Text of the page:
Indirect Tax is generally imposed on suppliers or manufacturers who pass it onto the final consumer. Taxes are levied on manufacturing, sales, import, and even purchases of goods and services. The applicable indirect tax can increase the price of the products. It can be complex and cumbersome trying to understand the types and provisions of Indirect Taxes in India.
Indirect taxes have been streamlined following the introduction of the uniform Goods and Services Tax (GST).
The types of indirect taxes include:
Goods and Service Tax (GST)
Goods and Services Tax Law in India is a comprehensive, multi-stage, destination-based tax that is levied on every stage of value addition, from the manufacturer to the consumer. GST is a uniform domestic indirect tax law for the entire country.
Before the Goods and Services Tax could be introduced, the structure of the indirect tax levy in India was inefficient and complicated, cluttered with various levies at various stages.
GST subsumed the following Indirect Taxes:
- VAT, Service Tax
- Excise Duty
- Additional Customs Duty
- Customs Cess
- Entertainment Tax
- Luxury Tax
- Central Sales Tax
Under the GST regime, tax is levied at every point of sale. In the case of intra-state sales, Central GST and State GST are charged. Cases of inter-state sales are chargeable to the Integrated GST.
Customs Duty is defined under the Customs Act, 1962 and enables the government to levy duty on exports and imports, prohibit export and import of goods, prescribe procedures for importing and exporting, and determine offenses, penalties, assessments, etc.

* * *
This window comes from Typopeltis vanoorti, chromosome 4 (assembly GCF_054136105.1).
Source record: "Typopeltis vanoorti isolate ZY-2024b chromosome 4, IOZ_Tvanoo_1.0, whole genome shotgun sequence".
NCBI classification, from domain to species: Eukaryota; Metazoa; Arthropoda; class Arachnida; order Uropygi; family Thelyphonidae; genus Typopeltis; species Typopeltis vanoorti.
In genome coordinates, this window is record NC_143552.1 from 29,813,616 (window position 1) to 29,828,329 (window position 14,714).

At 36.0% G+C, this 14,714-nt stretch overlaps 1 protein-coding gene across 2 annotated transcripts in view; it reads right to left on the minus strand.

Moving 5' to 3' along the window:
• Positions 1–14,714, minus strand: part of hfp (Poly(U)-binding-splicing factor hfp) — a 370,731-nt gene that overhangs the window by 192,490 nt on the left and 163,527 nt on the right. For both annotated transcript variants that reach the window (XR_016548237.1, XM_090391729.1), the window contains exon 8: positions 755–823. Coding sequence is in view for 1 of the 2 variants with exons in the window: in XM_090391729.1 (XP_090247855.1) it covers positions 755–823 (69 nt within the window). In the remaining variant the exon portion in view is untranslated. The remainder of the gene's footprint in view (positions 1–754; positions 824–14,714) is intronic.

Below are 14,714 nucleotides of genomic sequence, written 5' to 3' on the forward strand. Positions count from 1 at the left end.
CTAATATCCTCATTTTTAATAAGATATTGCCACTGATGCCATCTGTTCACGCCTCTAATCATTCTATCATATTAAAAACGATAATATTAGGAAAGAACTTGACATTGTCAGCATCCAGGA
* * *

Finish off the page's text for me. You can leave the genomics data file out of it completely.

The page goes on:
Customs duty-related matters fall under the Central Board of Excise & Customs (CBEC). The CBEC, in turn, is a division of the Department of Revenue of the Ministry of Finance. CBEC also formulates policies that concern the collection or levying of customs duties, customs duty evasion, smuggling prevention, and administrative decisions related to customs formations.
What is the difference between Direct & Indirect Taxes?
If the distinction between the types of taxes is still unclear, the simplified table below provides better clarity on the implementation and value of both types of taxes:
|Direct Tax||Indirect Tax|
It is levied on income and activities conducted.
It is paid directly by the person concerned, i.e the burden of tax cannot be shifted.
It is paid after the income reaches the hands of the taxpayer.
Tax collection can be inconvenient, grueling, and can be evaded in the absence of proper administration.
Direct taxes can help curb inflation.
It is levied on products or services.
The burden of tax is passed on to the final consumer of goods or services.
It is paid before goods or services reach the taxpayer.
Tax collection is relatively easier and more streamlined through the process.
Indirect taxes can lead to inflation.
Directly or indirectly, you cannot escape tax obligations. Out of all the types of taxes, income tax seems to consume a major chunk of your hard-earned money. Fortunately, the Income Tax Act is a doctrine with prescribed ways you can save tax on certain expenses so it is not too heavy on your pocket. You can read more about tax-saving strategies here